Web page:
1) Be aware of non-accredited schools. There are many “career colleges” and “correspondence learning schools” that are more than happy to take your money; and usually, for very little work, will award you an Associate’s degree, Bachelor’s degree, Master’s degree, or even Ph.D. (depending upon how much you pay them). But, their diplomas aren’t worth the paper they’re printed on. Sadly, many “Bible colleges” are a part of this scam. Before investing your time or money into a school, check their accreditation. If they can’t produce legitimate accreditations, such as regional accreditation, then you may want to reconsider enrollment.
Enrolling in college from prison is no easy task. There is the lack of viable information to overcome. There is also the lack of accessible methods of communications to overcome, too. And, sadly, there is also the lack of informed college enrollment personnel to help the incarcerated student navigate the sometimes troublesome waters of enrollment in college from prison. But fear not: here is an easy-to-understand guide which presents the seven steps to enrolling in college from prison.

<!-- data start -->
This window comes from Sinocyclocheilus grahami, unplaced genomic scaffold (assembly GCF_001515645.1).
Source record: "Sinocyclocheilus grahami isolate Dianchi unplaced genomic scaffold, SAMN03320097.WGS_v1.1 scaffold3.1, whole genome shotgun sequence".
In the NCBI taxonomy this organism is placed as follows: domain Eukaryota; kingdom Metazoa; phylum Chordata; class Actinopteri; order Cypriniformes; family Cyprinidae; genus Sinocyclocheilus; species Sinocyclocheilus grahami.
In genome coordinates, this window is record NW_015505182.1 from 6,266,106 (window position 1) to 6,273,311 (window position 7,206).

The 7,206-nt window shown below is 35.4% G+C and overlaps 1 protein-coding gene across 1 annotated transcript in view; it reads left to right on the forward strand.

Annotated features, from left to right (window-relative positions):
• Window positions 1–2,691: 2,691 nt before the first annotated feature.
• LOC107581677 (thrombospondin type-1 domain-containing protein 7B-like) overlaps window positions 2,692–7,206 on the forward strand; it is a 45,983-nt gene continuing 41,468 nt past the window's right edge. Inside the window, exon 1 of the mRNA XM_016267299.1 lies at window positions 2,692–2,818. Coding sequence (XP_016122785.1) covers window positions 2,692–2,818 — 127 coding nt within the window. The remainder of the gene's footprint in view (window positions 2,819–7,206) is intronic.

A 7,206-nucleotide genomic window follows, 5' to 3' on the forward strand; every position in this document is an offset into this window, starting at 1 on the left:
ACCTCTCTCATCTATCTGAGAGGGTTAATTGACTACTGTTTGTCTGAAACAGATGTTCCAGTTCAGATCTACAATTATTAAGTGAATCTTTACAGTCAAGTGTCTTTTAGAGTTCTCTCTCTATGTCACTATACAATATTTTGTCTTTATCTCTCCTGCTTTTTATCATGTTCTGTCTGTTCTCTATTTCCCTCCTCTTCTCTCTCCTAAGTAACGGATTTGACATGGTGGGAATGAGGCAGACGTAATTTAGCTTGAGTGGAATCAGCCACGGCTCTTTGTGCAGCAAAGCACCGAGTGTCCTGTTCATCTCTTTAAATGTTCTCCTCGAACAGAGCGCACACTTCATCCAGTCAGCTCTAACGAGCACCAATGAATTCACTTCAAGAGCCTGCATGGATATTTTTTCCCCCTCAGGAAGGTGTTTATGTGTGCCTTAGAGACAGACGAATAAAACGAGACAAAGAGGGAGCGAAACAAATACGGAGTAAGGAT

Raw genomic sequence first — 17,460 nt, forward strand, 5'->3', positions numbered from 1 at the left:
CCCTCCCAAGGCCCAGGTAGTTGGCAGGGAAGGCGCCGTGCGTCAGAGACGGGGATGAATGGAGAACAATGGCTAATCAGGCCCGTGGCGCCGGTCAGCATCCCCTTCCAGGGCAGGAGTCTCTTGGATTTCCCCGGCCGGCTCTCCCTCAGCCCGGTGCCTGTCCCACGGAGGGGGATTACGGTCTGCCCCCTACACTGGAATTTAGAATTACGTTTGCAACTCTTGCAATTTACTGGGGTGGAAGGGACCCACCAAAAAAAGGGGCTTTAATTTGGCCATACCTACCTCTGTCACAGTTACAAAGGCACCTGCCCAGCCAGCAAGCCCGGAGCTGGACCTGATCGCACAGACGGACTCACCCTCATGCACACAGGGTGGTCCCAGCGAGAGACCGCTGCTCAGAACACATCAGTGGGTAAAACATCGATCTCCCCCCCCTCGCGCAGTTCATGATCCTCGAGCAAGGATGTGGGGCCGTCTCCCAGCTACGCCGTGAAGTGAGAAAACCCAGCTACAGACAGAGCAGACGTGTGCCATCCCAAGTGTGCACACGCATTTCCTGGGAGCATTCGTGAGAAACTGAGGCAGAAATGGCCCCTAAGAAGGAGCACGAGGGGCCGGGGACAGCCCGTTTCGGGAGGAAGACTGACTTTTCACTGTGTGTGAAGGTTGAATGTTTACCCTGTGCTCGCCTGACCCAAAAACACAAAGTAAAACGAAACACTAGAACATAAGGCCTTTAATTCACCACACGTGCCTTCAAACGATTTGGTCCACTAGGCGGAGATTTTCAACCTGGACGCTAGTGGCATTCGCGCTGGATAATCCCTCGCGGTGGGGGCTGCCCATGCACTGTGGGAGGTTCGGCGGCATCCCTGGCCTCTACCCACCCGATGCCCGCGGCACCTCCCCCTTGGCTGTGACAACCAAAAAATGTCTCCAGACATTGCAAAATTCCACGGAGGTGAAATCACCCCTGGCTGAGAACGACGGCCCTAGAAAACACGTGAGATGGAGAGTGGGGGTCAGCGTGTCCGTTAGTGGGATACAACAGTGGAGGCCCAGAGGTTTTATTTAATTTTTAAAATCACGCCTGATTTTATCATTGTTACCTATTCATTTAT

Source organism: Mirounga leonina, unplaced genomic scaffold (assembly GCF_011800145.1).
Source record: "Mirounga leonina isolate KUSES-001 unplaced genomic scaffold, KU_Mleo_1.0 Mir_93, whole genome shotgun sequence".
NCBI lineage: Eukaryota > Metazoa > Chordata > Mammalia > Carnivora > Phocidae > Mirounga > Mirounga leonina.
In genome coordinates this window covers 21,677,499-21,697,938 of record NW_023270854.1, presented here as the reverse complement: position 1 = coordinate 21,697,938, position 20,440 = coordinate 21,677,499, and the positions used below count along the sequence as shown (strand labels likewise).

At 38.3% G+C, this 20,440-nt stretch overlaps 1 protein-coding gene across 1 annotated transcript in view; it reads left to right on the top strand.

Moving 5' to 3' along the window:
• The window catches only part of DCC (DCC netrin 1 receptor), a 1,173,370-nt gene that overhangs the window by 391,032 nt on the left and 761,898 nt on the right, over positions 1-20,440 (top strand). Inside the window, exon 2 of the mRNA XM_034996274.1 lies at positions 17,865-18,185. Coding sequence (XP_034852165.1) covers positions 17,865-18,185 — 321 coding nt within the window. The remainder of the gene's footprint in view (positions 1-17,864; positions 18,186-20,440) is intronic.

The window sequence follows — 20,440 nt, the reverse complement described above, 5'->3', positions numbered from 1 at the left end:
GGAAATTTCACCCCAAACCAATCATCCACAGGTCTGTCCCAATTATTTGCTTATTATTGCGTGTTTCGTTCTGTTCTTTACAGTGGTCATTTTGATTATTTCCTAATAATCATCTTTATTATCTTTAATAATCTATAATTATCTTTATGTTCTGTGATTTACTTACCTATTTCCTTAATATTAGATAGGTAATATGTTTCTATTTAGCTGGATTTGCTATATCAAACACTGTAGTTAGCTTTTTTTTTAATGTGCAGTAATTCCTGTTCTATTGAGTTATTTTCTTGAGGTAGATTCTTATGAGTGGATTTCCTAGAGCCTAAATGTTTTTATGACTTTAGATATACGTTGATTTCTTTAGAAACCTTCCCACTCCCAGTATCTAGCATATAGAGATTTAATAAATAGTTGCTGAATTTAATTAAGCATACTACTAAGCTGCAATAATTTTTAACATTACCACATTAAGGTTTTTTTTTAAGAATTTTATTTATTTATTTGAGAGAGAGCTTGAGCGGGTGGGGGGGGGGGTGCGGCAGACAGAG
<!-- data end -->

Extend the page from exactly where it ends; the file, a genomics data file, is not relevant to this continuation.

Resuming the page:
1) Locate a Resource Which Profiles College Correspondence Programs
There are currently three texts in the field of prison education reference which fulfill this need. The most popular is probably the Prisoners’ Guerrilla Handbook to Correspondence Programs in the U.S. and Canada (3rd Edition) by Jon Marc Taylor, Ph.D. (Prison Legal News, 2009). Another title in this field is College in Prison by Bruce Michaels. “College in Prison” is a good text, but I feel Dr. Taylor’s is probably the better of the two since it profiles many more correspondence programs and is better established. The final prison education reference text which profiles correspondence courses for prisoners is my own work, Education Behind Bars: A Win-Win Strategy for Maximum Security (Sunbury Press, 2012).
2) Verify the Accreditation Status of the College Correspondence Program
When perusing these prison education reference texts, the incarcerated student will find a number of fields contained within each correspondence program’s profile. One of these fields deals with accreditation. Simply put, accreditation is the status of being approved by a body which ascertains the quality of an academic program. Hence, proper accreditation equates to not only a quality educational experience, but also dictates if other schools will accept credits gained at a particular school and if the degree awarded will be accepted by a professional body.
The gold standard of accreditation is accreditation by one of the six regional accreditation agencies which are approved by both the U.S. Department of Education and the Council for Higher Education Accreditation (CHEA). The six regional accreditation agencies are as follows: